Differences in the prevalence of diabetes risk-factors among First Nation, Métis and non-Aboriginal adults attending screening clinics in rural Alberta, Canada
Citation: Oster RT, Toth EL. Differences in the prevalence of diabetes risk-factors among First Nation, Métis and non-Aboriginal adults attending screening clinics in rural Alberta, Canada. Rural and Remote Health (Internet) 2009; 9: 1170. Available: http://www.rrh.org.au/articles/subviewnew.asp?ArticleID=1170 (Accessed 22 September 2017)
Introduction: Populations that are developing (westernizing) are suffering the highest rates of increases in diabetes incidence and prevalence worldwide, with the most notable and documented increases in Canada seen among the First Nations. Less is known about the Métis (mixed blood) or the rural populations in general. To date, no studies have assessed the contributions of ethnicity to diabetes risk-factors. Our objective was to examine diabetes risk factors in First Nations, Métis and non-Aboriginal individuals residing in rural or remote locations, investigating whether ethnicity contributed to any differences.
Methods: From the databases of three separate community-based diabetes screening projects in Alberta we created a unique subject pool of 3148 adults without diabetes (1790 First Nation, 867 Métis, and 491 non-Aboriginals). Age, body mass index (BMI), waist circumference, reported history of gestational diabetes (GDM) or babies over nine pounds (females only), hemoglobin A1c (A1c) fasting plasma glucose (FPG) or random plasma glucose (RPG) were assessed. Chi-square tests and logistic regression analysis were used to identify between-group differences.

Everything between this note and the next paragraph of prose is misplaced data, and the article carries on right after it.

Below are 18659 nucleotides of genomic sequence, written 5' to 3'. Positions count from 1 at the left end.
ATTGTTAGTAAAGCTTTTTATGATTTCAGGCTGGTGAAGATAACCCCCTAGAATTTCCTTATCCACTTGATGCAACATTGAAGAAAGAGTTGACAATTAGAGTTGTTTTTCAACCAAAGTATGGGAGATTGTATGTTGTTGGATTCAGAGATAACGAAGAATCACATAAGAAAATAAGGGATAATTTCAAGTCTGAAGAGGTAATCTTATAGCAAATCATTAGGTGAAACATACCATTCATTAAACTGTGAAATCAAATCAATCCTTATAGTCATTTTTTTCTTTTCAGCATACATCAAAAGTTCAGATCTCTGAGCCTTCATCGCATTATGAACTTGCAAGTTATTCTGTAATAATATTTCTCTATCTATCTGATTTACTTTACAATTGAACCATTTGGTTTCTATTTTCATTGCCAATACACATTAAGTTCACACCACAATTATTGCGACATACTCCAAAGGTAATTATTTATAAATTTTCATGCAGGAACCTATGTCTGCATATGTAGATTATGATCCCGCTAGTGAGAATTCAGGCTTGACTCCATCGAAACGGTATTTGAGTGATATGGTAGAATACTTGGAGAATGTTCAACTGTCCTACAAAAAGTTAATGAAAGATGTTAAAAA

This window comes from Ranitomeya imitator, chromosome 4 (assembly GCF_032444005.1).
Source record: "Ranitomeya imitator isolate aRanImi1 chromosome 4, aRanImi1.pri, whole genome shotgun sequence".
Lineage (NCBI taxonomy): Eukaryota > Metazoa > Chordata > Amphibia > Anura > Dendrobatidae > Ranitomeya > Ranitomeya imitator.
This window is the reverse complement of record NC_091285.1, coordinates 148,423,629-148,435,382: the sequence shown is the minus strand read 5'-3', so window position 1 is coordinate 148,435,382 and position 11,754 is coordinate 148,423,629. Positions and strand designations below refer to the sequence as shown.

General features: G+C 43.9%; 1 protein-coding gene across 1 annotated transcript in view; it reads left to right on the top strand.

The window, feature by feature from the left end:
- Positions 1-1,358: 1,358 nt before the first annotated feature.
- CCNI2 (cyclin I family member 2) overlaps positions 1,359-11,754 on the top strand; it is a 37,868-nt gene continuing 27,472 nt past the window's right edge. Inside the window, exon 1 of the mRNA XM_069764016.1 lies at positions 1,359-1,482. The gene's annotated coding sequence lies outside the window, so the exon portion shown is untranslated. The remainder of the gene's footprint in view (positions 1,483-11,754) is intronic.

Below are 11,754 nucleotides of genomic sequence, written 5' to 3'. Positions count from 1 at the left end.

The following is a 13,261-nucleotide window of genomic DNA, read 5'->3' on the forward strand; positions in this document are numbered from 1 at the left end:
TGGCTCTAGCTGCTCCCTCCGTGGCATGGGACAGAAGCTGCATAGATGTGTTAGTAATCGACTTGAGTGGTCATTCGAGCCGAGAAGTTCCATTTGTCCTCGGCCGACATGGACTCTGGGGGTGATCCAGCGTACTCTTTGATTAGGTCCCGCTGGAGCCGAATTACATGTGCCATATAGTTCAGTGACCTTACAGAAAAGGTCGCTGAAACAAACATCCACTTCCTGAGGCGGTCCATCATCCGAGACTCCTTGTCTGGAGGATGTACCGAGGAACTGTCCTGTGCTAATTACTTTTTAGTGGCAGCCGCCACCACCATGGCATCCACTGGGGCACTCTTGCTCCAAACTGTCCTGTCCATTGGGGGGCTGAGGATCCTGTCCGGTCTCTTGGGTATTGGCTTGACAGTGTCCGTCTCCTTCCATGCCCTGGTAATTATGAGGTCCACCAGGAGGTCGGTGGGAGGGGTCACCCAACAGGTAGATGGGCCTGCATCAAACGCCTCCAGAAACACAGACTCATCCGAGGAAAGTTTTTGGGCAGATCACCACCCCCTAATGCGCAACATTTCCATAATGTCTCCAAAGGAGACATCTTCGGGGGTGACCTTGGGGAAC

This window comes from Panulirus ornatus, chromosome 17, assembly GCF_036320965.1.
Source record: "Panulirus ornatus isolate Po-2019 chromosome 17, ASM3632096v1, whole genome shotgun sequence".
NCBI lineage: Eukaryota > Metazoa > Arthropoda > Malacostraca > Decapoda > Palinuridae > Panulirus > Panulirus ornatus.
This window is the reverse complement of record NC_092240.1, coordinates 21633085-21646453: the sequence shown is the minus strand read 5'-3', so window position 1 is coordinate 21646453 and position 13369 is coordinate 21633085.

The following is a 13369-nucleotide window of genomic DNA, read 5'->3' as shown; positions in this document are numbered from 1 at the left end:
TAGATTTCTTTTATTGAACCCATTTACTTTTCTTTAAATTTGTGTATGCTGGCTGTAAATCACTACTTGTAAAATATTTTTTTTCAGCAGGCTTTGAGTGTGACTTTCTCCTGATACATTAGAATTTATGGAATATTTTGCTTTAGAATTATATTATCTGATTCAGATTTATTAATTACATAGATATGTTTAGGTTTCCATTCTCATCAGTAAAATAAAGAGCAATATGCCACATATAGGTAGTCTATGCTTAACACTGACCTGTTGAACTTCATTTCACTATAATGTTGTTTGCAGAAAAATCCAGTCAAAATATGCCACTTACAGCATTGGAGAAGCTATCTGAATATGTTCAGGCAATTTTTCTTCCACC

Results: The highest mean values for waist circumference (104.7 cm) and BMI (31.2) were found in First Nations subjects (p<0.01). First Nations individuals had the highest prevalence of overweight/obesity (84.4%), abnormal waist circumference (76.8%) and history of GDM (9.0%) (p<0.01). The RPG was also higher in First Nations, but there were no differences between groups with respect to mean FPG and A1c levels, and there were no differences with respect to the prevalence of pre-diabetes or undiagnosed diabetes. Métis (OR 0.80; p = 0.01) and non-Aboriginal individuals (OR 0.62; p< 0.01) were less likely to be obese after age/gender adjustment, compared with First Nations. Métis (OR 0.70; p<0.01) and non-Aboriginals (OR 0.35; p<0.01) were also less likely than the First Nations group to have abnormal waist circumferences. Individuals in the non-Aboriginal group had a lower prevalence of pre-diabetes (OR 0.50; p = 0.01) compared with both the Métis and First Nations groups.
Conclusions: First Nations individuals had more risk factors for diabetes than Métis and non-Aboriginal individuals, although Métis rates appeared intermediate. While these risk-factor differences did not translate to more undiagnosed diabetes or pre-diabetes, they are consistent with known rates of diagnosed diabetes in Alberta.
Key words: Aboriginal, Canada, mobile screening, North American, rural communities, type 2 diabetes mellitus.
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